In this photographic essay, the Colombian photographer, who was born in 1992 and now lives in Spain, places the border region between the United States and northern Mexico at the center of his observations. The Rio Bravo is defined by its status as both a river and a boundary. The project, which is still ongoing, was started on the Mexican banks of the river. Everything there seems to be in limbo, be it people, objects or architecture. Everything is determined by the borderline situation.
Rafael Vilela: “Forest Ruins: Indigenous Lifestyles and Environmental Crisis in America’s Greatest City”
America’s largest city sits on former forest lands, a large region along the Brazilian coast that was once inhabited by the indigenous Guarani people. One of the few remaining areas in the São Paulo area today, it consists of six villages of about 700 Guarani Mbyá and is the smallest demarcated indigenous land in Brazil. The Brazilian photographer (b. 1989) dedicates himself to this indigenous community and questions the common urban development model in times of climate change.
As you can see, the range of work on this year’s shortlist is extraordinarily compelling. One of this year’s judges, Karin Rehn-Kaufmann, Art Director and Chief Representative of Leica Galleries International (Austria), commented on the entries:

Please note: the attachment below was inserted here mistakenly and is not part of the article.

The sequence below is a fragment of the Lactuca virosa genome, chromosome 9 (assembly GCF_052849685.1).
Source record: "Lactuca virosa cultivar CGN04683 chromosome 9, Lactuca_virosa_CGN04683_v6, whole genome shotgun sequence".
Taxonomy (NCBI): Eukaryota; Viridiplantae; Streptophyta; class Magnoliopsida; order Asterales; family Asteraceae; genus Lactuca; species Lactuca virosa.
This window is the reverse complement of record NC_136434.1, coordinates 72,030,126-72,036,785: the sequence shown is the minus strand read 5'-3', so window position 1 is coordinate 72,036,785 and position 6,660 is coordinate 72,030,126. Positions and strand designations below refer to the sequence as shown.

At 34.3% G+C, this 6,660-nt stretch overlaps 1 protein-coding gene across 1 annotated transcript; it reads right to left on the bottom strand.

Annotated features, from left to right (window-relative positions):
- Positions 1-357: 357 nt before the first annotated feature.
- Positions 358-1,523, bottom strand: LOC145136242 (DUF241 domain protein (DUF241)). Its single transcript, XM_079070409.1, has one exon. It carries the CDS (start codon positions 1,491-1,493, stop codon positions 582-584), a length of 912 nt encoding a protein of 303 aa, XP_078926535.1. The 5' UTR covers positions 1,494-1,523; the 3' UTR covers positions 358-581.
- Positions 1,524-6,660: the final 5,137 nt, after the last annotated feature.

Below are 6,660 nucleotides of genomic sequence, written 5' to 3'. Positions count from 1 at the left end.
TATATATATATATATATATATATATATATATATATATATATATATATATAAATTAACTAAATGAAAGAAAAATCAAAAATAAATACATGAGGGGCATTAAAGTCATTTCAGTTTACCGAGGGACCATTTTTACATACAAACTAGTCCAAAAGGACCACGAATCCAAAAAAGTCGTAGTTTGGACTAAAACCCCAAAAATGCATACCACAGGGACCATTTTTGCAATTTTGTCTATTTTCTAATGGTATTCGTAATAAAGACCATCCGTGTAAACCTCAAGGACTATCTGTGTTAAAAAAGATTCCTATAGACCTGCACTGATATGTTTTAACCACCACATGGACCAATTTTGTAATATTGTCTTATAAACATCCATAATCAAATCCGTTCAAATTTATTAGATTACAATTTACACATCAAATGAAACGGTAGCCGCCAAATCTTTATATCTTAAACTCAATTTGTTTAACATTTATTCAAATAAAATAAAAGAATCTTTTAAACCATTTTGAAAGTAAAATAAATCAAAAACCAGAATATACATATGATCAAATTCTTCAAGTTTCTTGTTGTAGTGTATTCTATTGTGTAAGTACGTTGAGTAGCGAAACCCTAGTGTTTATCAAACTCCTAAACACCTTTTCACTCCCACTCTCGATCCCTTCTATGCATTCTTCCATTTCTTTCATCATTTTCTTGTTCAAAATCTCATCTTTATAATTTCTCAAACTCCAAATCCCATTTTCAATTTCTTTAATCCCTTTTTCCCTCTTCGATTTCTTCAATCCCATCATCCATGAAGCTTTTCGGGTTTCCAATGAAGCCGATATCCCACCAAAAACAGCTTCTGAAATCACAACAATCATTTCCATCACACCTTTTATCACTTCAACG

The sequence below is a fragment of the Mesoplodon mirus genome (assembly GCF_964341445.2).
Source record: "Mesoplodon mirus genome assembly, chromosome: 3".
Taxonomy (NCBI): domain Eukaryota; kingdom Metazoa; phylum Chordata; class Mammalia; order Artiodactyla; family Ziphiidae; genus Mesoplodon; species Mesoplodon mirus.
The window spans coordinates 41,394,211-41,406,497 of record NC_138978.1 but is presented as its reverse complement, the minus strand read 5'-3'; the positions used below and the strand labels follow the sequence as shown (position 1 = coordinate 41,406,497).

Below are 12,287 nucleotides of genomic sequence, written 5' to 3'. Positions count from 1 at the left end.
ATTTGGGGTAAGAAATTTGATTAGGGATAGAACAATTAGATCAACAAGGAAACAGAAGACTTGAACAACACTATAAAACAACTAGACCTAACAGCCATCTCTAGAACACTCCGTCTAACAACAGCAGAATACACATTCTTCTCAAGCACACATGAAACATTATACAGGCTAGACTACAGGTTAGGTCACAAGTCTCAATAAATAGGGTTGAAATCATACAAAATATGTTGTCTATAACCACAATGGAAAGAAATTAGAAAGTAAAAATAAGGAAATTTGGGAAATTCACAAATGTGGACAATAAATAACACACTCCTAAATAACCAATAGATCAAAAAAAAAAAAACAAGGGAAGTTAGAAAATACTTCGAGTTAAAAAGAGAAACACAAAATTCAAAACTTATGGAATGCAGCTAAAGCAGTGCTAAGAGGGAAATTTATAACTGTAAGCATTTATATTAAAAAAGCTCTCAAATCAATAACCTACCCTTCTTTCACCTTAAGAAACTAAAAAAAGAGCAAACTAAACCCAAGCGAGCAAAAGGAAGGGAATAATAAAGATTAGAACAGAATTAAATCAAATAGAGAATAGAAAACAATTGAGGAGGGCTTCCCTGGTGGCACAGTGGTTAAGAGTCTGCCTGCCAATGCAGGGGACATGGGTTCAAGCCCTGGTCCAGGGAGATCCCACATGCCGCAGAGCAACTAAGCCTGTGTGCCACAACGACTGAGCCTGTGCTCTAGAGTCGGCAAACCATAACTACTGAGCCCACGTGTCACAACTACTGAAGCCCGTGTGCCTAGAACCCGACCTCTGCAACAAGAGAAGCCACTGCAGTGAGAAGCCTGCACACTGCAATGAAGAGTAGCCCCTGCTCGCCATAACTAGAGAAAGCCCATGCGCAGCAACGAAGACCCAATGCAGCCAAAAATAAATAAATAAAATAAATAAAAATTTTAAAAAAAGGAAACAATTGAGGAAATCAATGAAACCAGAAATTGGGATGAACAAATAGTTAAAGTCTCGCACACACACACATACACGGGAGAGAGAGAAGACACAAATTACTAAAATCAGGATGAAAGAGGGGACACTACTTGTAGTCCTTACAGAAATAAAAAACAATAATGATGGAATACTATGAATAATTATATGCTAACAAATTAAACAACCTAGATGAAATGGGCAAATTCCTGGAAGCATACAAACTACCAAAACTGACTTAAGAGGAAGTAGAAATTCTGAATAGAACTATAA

“This year we were once again impressed by the diversity and high quality of the series submitted; The many young participants and the higher proportion of female photographers were particularly pleasing. The fact that we live in challenging times shaped by climate change and global crises also shaped this LOBA year. Supporting the work and commitment of photographers around the world is an increasingly important and meaningful task that Leica Camera AG is happy to take on.”
Other judges for this year’s shortlist are Alessia Glaviano, Head of Global PhotoVogue and Director of PhotoVogue Festival (Italy); Natalia Jiménez-Stuard, photo editor at the Washington Post; and Azu Nwagbogu, Founder and Director of the African Artists’ Foundation and LagosPhoto Festival (Nigeria).
Here you can find out more about the awards and see all photos of the nominated projects.